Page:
- 3B, C, SS, 1B, OF, P, 2B
- Orator Jim
- September 1, 1850
- 5' 8"
- 185 lbs
- Major League Debut:
- 4-26-1872 with MID
- Hall of Fame:
James Henry O'Rourke (September 1, 1850 - January 8, 1919). O'Rourke batted .300 or better in 13 of his 22 years in the National Association, National League, and Players' League, and was a member of seven championship clubs - five of them in Boston during the 1870s. He was the first man to gain a hit in National League history (April 22, 1876). From 1881 to 1884 he was player-manager for Buffalo (NL). He managed in the minors, served as president of the Connecticut League and Eastern Association, and returned to the Giants to catch one game on September 22, 1904, at age 52 the oldest man to complete a major league game. Because of his verbosity, players and umpires called him "Orator Jim." One obituary eulogized, "Words of great length and thunderous sound simply flowed out of his mouth." His son, Queenie O'Rourke, was a utility man for the Highlanders (Yankees) in 1908.
For the period 1876–1892, he ranks behind only Cap Anson in career major league games played (1644), hits (2146), at-bats (6884), doubles (392) and total bases (2936), and behind only Harry Stovey in runs scored (1370). (Stovey was a younger player. Anson played five seasons and O'Rourke four prior to 1876.)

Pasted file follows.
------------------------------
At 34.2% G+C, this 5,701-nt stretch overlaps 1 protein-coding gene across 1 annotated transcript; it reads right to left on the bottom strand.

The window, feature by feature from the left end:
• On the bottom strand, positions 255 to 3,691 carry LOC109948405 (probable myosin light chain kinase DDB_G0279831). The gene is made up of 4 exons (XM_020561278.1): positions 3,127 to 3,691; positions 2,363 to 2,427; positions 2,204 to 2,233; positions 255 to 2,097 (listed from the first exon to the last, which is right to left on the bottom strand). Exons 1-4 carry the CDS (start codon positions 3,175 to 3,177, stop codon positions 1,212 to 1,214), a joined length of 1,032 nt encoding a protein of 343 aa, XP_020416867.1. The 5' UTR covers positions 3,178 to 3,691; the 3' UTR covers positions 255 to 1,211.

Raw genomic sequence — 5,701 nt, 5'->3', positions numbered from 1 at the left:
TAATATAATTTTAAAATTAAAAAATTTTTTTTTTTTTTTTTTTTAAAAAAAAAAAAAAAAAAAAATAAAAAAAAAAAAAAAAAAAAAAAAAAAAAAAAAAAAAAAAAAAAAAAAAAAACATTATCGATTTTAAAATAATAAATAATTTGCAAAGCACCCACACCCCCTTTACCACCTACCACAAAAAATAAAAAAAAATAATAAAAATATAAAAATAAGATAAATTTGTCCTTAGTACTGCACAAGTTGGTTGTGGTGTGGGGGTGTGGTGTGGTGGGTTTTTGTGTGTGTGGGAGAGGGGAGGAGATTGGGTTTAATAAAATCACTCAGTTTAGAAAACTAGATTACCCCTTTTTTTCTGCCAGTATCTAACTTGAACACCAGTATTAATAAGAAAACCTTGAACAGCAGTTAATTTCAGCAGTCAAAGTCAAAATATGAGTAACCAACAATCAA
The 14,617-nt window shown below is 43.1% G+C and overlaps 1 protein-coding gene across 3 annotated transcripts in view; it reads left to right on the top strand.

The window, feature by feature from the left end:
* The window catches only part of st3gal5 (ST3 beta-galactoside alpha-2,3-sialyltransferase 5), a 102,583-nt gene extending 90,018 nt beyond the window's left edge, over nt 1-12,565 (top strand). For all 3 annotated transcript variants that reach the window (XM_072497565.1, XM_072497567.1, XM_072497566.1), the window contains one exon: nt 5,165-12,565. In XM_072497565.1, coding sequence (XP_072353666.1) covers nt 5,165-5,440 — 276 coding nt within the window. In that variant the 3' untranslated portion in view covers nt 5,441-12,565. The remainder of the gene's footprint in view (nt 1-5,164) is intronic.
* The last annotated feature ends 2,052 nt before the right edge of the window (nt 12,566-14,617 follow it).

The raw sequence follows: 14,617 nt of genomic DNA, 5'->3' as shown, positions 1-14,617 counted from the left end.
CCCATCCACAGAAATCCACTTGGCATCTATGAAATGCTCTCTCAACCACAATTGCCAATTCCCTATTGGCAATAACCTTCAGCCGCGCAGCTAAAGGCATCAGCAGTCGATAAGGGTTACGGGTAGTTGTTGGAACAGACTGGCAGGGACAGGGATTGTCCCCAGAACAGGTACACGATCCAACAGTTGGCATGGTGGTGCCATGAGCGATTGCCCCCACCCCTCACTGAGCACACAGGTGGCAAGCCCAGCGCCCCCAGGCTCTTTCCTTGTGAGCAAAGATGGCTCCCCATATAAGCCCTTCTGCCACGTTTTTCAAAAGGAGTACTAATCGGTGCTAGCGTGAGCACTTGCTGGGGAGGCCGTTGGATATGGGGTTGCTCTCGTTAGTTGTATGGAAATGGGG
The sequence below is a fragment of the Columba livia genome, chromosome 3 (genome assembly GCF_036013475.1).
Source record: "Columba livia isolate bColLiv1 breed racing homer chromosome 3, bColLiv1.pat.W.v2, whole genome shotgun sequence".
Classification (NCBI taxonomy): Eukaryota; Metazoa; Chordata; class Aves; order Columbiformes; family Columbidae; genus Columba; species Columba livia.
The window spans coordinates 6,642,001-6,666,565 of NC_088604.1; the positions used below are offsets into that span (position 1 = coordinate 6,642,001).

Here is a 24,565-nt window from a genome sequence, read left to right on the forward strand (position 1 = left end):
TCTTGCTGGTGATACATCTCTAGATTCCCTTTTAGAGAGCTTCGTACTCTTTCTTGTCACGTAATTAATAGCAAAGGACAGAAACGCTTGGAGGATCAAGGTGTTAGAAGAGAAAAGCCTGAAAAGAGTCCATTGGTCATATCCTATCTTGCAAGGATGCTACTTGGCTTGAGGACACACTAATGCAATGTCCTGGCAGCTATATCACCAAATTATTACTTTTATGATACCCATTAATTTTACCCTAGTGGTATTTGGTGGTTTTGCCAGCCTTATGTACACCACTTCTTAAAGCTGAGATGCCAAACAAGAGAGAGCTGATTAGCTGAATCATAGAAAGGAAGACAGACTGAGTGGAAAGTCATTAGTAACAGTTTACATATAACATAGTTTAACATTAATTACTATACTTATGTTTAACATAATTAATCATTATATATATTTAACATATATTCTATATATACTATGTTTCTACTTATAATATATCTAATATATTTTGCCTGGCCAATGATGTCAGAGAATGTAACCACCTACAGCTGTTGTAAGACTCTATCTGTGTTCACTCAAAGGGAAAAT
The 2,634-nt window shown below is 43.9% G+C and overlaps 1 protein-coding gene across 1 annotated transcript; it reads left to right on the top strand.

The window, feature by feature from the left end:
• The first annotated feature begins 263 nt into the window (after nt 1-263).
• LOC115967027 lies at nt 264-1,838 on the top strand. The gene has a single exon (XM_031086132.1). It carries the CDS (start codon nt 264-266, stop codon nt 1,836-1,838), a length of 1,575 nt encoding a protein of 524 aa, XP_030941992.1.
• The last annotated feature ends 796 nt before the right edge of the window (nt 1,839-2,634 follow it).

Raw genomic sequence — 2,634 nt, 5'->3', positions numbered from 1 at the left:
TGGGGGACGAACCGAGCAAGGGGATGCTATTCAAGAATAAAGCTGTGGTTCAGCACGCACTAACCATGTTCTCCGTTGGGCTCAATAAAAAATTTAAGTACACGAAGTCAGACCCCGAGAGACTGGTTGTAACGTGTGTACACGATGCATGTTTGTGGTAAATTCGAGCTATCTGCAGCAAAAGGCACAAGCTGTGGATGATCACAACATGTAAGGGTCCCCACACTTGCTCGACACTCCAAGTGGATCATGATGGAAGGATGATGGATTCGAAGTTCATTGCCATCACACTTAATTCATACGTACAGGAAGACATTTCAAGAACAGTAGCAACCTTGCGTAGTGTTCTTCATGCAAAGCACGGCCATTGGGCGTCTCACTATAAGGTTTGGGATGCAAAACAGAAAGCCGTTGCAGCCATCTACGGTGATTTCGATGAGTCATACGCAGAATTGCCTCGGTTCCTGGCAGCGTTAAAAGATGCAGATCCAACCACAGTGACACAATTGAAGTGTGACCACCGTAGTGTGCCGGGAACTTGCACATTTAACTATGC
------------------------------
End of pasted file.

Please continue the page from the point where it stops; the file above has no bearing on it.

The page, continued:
He was born in East Bridgeport, Connecticut. On April 22, 1876, he had the first base hit in National League history. After leaving the major leagues following the 1893 season he continued to play in the minor leagues until he was over 50 years old. In he made a final appearance with the New York Giants under manager and friend John McGraw, becoming at age 54 the oldest player ever to appear in the National League, and the oldest player to hit safely in a major league game. He returned to the minors as president of the Connecticut League, and in returned to the field to catch a complete minor league game at the age of 60.
He graduated from Yale Law School (a non-graduate degree at the time), practicing law in Bridgeport between early playing stints, and earning the nickname "Orator Jim" because of his verbosity on the field, his intellect, and his degree—uncommon in a game regarded as a rough immigrant sport at the time.C.J. Hughes, Famous and Forgotten: A Baseball Legend From Bridgeport, New York Times (Aug. 8, 2004) Legend has it that O'Rourke, a child of Irish immigrants, was asked to drop the "O'" from his last name when he signed a contract with Boston and its Protestant backers, but refused, saying "I would rather die than give up my father's name. A million dollars would not tempt me."Lawrence Baldassaro and Richard A. Johnson, eds., The American Game: Baseball and Ethnicity (S. Ill. Univ. Press 2002), pp.61-62 As an executive, O'Rourke later hired the first African American minor league baseball player in history.Bridgeport Banner, A Fitting Tribute for Orator Jim (Jun. 17, 2009) http://bridgeportbanner.typepad.com/bridgeport/2009/06/a-fitting-tribute-for-orator-jim.html
O'Rourke died of pneumonia at age 68 in Bridgeport, Connecticut. He was elected to the Baseball Hall of Fame in 1945 as one of the earliest inductees from the 19th century. His older brother John O'Rourke and his son James "Queenie" O'Rourke also played in the majors.
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